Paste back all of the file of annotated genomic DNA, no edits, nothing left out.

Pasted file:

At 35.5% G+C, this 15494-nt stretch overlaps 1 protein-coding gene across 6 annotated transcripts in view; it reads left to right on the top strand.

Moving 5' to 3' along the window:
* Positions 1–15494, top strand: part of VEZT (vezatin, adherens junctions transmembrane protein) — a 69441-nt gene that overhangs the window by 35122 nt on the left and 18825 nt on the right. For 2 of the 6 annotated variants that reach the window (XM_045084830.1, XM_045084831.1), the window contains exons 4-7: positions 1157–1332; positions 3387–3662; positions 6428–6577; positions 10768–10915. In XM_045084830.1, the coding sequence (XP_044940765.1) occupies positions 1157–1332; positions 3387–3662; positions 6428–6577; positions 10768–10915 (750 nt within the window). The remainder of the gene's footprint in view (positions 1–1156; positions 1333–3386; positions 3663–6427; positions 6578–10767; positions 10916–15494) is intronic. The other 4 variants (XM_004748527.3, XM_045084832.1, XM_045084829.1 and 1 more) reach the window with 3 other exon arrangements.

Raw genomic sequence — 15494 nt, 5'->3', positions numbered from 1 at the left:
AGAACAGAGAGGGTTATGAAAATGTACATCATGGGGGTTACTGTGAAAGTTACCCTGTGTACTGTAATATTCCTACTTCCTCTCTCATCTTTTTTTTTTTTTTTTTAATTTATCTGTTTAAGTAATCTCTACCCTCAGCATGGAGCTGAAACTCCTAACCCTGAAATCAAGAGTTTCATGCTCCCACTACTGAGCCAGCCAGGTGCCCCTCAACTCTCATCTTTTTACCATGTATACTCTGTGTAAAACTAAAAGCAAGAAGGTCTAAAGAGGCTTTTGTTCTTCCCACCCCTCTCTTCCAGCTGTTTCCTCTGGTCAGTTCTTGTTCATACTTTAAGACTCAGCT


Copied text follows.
At 35.5% G+C, this 15494-nt stretch overlaps 1 protein-coding gene across 6 annotated transcripts in view; it reads left to right on the top strand.

Moving 5' to 3' along the window:
* Positions 1–15494, top strand: part of VEZT (vezatin, adherens junctions transmembrane protein) — a 69441-nt gene that overhangs the window by 35122 nt on the left and 18825 nt on the right. For 2 of the 6 annotated variants that reach the window (XM_045084830.1, XM_045084831.1), the window contains exons 4-7: positions 1157–1332; positions 3387–3662; positions 6428–6577; positions 10768–10915. In XM_045084830.1, the coding sequence (XP_044940765.1) occupies positions 1157–1332; positions 3387–3662; positions 6428–6577; positions 10768–10915 (750 nt within the window). The remainder of the gene's footprint in view (positions 1–1156; positions 1333–3386; positions 3663–6427; positions 6578–10767; positions 10916–15494) is intronic. The other 4 variants (XM_004748527.3, XM_045084832.1, XM_045084829.1 and 1 more) reach the window with 3 other exon arrangements.

Raw genomic sequence — 15494 nt, 5'->3', positions numbered from 1 at the left:
AGAACAGAGAGGGTTATGAAAATGTACATCATGGGGGTTACTGTGAAAGTTACCCTGTGTACTGTAATATTCCTACTTCCTCTCTCATCTTTTTTTTTTTTTTTTTAATTTATCTGTTTAAGTAATCTCTACCCTCAGCATGGAGCTGAAACTCCTAACCCTGAAATCAAGAGTTTCATGCTCCCACTACTGAGCCAGCCAGGTGCCCCTCAACTCTCATCTTTTTACCATGTATACTCTGTGTAAAACTAAAAGCAAGAAGGTCTAAAGAGGCTTTTGTTCTTCCCACCCCTCTCTTCCAGCTGTTTCCTCTGGTCAGTTCTTGTTCATACTTTAAGACTCAGCT